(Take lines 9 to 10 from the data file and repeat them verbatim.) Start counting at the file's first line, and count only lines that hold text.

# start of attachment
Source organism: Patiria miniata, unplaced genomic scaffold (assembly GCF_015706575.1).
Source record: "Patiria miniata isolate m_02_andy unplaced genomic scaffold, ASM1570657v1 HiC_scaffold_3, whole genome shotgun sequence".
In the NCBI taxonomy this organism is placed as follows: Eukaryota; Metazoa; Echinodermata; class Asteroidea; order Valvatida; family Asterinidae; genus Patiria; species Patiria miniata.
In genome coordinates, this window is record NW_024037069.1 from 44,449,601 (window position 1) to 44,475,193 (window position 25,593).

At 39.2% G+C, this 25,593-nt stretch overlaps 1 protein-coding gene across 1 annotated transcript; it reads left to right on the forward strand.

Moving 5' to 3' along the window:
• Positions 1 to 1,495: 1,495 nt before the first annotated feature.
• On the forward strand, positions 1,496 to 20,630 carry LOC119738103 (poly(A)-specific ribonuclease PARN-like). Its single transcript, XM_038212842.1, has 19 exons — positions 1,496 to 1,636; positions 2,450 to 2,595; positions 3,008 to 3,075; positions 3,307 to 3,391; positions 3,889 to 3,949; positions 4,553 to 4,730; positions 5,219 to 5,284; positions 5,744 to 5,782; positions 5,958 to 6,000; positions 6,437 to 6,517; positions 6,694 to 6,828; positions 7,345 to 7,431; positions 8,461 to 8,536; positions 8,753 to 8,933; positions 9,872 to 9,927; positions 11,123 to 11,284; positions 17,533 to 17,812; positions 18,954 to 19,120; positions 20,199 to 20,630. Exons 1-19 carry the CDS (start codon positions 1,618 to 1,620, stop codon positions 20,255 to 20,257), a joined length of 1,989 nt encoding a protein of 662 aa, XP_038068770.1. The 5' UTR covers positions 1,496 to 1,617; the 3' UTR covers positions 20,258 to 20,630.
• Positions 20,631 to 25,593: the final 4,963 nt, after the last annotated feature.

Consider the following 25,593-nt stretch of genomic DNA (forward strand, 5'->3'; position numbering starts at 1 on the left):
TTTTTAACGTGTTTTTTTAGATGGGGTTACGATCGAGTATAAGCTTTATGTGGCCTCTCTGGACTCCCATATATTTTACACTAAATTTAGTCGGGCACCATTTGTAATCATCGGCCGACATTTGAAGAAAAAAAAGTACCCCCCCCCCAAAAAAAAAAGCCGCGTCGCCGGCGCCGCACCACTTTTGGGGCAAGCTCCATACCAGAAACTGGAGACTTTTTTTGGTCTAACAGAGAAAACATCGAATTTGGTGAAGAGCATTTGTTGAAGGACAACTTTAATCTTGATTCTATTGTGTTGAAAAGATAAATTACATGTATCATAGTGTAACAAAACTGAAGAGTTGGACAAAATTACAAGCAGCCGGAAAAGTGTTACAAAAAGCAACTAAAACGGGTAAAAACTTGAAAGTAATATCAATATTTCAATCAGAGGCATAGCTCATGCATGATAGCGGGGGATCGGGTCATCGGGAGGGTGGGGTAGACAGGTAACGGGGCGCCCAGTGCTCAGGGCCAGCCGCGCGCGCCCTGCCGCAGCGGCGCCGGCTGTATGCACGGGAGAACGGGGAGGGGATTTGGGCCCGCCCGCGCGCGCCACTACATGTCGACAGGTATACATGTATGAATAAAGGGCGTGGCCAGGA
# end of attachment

• Positions 20,631 to 25,593: the final 4,963 nt, after the last annotated feature.

Consider the following 25,593-nt stretch of genomic DNA (forward strand, 5'->3'; position numbering starts at 1 on the left):